19. Møller AP (2009) Host–parasite interactions and vectors in the barn swallow in relation to climate change. Global Change Biol 16:1158–1170CrossRefGoogle Scholar
  20. Naiman RJ, Bilby RE, Schindler DE, Helfield JM (2002) Pacific salmon, nutrients, and the dynamics of freshwater and riparian ecosystems. Ecosystems 5:399–417CrossRefGoogle Scholar
  21. Post E, Forchhammer MC, Bret-Harte MS, Callaghan TV, Christensen TR, Elberling B, Fox AD, Gilg O, Hik DS, Høye TT, Ims RA, Jeppesen E, Klein DR, Madsen J, McGuire AD, Rysgaard S, Schindler DE, Stirling I, Tamstorf MP, Tyler NJC, van der Wal R, Welker J, Wookey PA, Schmidt NM, Aastrup P (2009) Ecological dynamics across the Arctic associated with recent climate change. Science 325:1355–1358PubMedCrossRefGoogle Scholar
  22. Poulin R, Mouritsen KN (2006) Climate change, parasitism, and the structure of intertidal ecosystems. J Helminthol 80:183–191PubMedCrossRefGoogle Scholar
  23. Pulkkinen K, Valtonen ET, Niemi A, Poikola K (1999) The influence of food competition and host specificity on the transmission of Triaenophorus crassus (Cestoda) and Cystidicola farionis (Nematoda) to Coregonus lavaretus and Coregonus albula (Pisces:Coregonidae) in Finland. International J Parasitol 29:1753–1763CrossRefGoogle Scholar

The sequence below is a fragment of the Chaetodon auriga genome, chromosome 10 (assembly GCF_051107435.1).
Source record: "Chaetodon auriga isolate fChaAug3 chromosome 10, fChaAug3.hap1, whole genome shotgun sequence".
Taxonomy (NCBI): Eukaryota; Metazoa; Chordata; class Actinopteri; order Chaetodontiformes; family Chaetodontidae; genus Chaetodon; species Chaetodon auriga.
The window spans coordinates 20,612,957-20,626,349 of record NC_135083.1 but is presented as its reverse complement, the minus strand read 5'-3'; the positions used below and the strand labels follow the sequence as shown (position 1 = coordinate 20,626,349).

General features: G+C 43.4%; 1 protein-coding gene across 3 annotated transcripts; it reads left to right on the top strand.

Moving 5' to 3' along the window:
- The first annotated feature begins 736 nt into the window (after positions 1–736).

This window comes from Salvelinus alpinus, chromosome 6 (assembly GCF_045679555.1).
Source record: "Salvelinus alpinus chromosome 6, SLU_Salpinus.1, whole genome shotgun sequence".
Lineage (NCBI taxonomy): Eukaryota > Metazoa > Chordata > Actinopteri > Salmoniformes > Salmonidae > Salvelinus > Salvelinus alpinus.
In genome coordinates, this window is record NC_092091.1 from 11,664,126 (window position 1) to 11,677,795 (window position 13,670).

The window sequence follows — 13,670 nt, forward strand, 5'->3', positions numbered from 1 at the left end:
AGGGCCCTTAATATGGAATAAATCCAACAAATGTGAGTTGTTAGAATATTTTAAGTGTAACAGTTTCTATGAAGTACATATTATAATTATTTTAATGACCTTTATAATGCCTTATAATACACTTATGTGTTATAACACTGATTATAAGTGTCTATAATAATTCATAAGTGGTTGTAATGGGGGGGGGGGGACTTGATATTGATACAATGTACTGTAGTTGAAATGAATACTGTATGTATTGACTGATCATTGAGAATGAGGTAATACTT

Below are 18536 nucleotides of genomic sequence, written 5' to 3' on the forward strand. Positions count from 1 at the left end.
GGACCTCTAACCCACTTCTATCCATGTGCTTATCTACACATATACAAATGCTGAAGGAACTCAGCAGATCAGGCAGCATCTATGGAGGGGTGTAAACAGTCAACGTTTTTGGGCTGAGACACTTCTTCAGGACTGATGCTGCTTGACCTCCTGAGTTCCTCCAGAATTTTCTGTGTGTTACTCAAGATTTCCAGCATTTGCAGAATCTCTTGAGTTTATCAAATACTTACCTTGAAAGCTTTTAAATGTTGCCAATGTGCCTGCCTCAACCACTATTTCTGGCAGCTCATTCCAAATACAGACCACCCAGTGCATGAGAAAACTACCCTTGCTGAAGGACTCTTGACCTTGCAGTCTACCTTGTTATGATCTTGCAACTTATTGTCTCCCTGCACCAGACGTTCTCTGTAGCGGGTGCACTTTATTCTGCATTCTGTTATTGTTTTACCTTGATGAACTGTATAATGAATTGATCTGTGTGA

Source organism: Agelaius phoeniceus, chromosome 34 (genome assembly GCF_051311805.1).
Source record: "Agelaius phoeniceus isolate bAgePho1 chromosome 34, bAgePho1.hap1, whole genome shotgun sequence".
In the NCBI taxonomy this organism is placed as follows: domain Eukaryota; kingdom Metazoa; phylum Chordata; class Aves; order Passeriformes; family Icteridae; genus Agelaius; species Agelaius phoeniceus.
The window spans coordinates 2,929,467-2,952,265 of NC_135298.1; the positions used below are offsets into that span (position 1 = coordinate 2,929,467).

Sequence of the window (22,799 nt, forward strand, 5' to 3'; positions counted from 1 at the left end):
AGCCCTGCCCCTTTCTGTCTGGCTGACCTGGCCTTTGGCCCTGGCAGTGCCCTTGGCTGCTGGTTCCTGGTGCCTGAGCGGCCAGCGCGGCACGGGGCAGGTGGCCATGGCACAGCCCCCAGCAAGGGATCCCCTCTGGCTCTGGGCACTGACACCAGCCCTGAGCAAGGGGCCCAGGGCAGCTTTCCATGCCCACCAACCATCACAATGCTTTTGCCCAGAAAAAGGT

24. Rogers DE (1973) Abundance and size of juvenile sockeye salmon, Oncorhynchus nerka, and associated species in Lake Aleknagik, Alaska, in relation to their environment. Fish Bulletin 71:1061–1075Google Scholar
  25. Rosen R, Dick TA (1984) Growth and migration of plerocercoids of Triaenophorus crassus Forel and pathology in experimentally infected whitefish, Coregonus clupeaformis (Mitchell). Can J Zool 62:203–211CrossRefGoogle Scholar
  26. Scheuring L (1930) Beobachtungen zur Biologie des Genus Triaenophorus und Betrachtungen uber das Jahrenzeitliche Auftreten von Bandwurmern. Z Parasitenkunde 2:157–177CrossRefGoogle Scholar
  27. Schindler DE, Scheuerell MD, Moore JW, Gende SM, Francis TB, Palen WJ (2003) Pacific salmon and the ecology of coastal ecosystems. Front Ecol Environ 1:31–37CrossRefGoogle Scholar
  28. Schindler DE, Rogers DE, Scheuerell MD, Abrey CA (2005) Effects of changing climate on zooplankton and juvenile sockeye salmon growth in southwestern Alaska. Ecol 86:198–209CrossRefGoogle Scholar
  29. Schindler DE, Hilborn R, Chasco B, Boatright CP, Quinn TP, Rogers LA, Webster MS (2010) Population diversity and the portfolio effect in an exploited species. Nature 465:609–613PubMedCrossRefGoogle Scholar

Copyright information

© Springer Science+Business Media B.V. 2011

Authors and Affiliations

  1. 1.School of Aquatic and Fishery SciencesUniversity of WashingtonSeattleUSA

Personalised recommendations